- How can AI and data-driven technologies add value to its products, services, and operations? There are at least three AI value generators in a company: AI can improve existing products and services, AI can create a new portfolio of products and services, or AI can make operations more efficient and effective. Operational improvement is often the initial way for a conventional company to create value as the operations do not affect the main value creation of their business – it is, however, often a more conservative path. In operational practice, AI can improve processes, such as logistics and supply chain, sales, and IT processes much of which resides in ERP and CRM systems. The company’s services and products will then be created more effectively and efficiently, hence keeping the company competitive. In this context, it is worth mentioning the well-known ‘productivity paradox’, where a new technology does not seem to have a measurable ROI, that has an impact on the bottom or top line of the business. However, the introduction of AI keeps a company competitive, meaning that they can continue to build and sell their products and services under competitive operations. Successes might then result in spillovers into the first and second AI value generators mentioned above.

- How to assess the risk and cost of introducing AI technologies that bring wide implications on products, services, and operations. It is critical for the company to estimate the risk and cost that comes with AI transformation, as every company has a unique risk profile and will have an acceptable level of risk and cost. A low-risk approach often results in smaller market shares, less growth, and less future revenue, and that path is often chosen if AI technology is not well understood. Deep knowledge of AI in the board and executive leadership is valuable in predicting market developments and identifying what changes need to take place in the company.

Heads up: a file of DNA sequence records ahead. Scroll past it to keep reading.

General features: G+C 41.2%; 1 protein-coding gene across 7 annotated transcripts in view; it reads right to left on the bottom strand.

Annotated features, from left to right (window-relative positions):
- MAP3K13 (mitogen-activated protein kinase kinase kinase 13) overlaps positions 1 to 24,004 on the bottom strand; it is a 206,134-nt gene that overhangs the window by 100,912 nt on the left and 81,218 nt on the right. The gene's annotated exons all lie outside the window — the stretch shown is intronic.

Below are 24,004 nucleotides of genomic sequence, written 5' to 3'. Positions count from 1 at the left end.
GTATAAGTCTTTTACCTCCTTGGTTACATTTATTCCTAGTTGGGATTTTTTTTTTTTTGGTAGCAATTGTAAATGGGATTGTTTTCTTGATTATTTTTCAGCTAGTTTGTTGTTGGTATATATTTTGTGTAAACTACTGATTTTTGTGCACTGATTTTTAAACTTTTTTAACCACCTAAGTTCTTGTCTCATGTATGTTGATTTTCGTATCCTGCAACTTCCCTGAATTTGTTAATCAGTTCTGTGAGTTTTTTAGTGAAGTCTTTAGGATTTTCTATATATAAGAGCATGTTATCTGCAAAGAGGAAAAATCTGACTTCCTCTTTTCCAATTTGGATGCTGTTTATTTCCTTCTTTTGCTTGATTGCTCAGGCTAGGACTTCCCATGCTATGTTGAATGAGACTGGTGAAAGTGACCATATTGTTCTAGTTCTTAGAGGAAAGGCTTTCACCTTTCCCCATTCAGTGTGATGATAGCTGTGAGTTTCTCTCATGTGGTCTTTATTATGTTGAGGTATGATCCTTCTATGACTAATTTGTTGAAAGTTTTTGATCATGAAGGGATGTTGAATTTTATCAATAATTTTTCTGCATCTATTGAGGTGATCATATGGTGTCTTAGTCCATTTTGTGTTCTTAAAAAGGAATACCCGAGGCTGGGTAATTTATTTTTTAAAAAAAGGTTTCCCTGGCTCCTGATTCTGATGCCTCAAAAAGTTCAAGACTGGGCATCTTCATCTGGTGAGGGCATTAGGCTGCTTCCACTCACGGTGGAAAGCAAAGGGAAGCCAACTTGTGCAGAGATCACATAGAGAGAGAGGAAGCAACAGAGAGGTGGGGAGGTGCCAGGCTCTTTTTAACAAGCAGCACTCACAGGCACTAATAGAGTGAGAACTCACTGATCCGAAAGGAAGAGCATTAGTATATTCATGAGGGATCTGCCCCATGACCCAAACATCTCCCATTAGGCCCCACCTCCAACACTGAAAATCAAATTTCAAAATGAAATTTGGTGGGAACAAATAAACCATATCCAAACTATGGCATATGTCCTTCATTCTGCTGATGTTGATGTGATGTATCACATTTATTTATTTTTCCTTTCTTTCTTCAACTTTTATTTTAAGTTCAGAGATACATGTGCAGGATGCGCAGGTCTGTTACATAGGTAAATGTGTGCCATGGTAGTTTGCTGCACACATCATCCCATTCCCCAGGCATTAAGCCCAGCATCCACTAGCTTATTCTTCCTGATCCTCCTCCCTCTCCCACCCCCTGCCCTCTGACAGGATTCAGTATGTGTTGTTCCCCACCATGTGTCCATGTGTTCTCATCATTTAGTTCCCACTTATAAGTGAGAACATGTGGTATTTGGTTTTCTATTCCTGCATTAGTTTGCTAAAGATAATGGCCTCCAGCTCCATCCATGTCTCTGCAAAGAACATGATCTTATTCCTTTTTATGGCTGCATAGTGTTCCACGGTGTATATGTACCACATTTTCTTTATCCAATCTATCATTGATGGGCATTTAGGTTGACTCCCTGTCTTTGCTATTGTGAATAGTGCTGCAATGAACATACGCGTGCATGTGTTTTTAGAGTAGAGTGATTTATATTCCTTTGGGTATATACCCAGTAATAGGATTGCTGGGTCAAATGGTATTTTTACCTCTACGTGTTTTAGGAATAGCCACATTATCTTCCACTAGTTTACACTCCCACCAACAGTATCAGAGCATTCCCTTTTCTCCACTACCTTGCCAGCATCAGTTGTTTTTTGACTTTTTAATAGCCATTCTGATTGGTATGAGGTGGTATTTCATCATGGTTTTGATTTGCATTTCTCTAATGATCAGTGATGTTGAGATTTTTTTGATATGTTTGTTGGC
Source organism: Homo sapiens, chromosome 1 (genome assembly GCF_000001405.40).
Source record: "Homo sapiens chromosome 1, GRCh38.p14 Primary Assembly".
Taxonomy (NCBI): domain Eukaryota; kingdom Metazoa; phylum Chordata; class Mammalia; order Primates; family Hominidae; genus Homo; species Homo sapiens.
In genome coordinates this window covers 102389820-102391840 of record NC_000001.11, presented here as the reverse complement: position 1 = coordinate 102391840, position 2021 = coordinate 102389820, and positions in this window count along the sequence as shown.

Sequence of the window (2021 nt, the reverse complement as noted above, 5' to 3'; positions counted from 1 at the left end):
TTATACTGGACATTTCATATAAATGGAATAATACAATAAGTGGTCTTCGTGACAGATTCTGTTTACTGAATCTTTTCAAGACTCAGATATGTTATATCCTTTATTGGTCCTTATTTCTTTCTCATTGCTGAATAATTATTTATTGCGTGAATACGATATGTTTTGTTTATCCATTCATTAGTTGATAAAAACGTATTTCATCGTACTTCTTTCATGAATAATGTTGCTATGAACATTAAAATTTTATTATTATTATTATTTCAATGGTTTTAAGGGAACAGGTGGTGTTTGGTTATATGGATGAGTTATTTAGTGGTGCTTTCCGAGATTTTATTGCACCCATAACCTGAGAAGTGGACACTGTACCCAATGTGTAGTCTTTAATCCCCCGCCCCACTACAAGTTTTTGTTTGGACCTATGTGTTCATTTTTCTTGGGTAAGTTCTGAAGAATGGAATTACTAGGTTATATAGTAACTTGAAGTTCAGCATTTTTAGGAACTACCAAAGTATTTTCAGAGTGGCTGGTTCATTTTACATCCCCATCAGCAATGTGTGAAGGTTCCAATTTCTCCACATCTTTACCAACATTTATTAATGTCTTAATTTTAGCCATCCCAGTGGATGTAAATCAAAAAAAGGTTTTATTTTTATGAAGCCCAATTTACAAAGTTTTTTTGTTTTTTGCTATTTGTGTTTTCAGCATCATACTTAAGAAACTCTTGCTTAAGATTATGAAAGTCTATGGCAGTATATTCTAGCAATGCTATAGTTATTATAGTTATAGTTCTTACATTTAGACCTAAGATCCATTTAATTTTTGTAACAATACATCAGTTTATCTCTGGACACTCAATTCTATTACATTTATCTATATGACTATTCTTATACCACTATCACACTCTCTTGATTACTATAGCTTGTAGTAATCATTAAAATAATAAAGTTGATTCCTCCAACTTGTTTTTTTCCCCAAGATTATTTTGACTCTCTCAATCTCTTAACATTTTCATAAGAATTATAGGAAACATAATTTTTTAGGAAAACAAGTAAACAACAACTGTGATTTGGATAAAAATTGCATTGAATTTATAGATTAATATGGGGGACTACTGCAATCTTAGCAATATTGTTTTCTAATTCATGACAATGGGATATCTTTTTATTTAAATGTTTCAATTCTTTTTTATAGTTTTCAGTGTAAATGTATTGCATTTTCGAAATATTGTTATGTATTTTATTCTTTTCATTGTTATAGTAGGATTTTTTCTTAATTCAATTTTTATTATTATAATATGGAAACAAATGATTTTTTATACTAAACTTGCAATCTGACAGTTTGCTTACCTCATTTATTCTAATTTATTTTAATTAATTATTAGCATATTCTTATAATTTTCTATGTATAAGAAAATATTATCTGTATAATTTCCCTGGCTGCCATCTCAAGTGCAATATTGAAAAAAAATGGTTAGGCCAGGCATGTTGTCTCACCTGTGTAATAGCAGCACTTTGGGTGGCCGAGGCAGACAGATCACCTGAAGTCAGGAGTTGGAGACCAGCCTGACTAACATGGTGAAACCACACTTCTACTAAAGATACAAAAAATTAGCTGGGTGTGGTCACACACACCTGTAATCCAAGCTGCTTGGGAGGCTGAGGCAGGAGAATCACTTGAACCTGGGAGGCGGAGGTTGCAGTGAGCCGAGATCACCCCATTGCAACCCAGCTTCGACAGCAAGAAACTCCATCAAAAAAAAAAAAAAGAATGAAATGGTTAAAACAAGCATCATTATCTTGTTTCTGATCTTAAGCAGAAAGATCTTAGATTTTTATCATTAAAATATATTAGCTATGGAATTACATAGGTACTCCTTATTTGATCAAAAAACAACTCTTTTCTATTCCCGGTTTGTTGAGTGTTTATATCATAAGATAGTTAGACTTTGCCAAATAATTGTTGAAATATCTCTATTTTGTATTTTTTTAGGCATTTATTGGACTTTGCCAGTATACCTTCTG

These are tough questions, but as history has shown, companies that understand how new technology changes a market and adapt sufficiently quickly will prevail over those that do not. This has been the case with the steam engine, transistor, internet, and electricity. The need to understand and adapt will be no different for a business in the age of AI.
Each board and executive leadership will respond to the above questions differently, and influence a company’s path in their own way. However, there are three considerations that can help to address the above.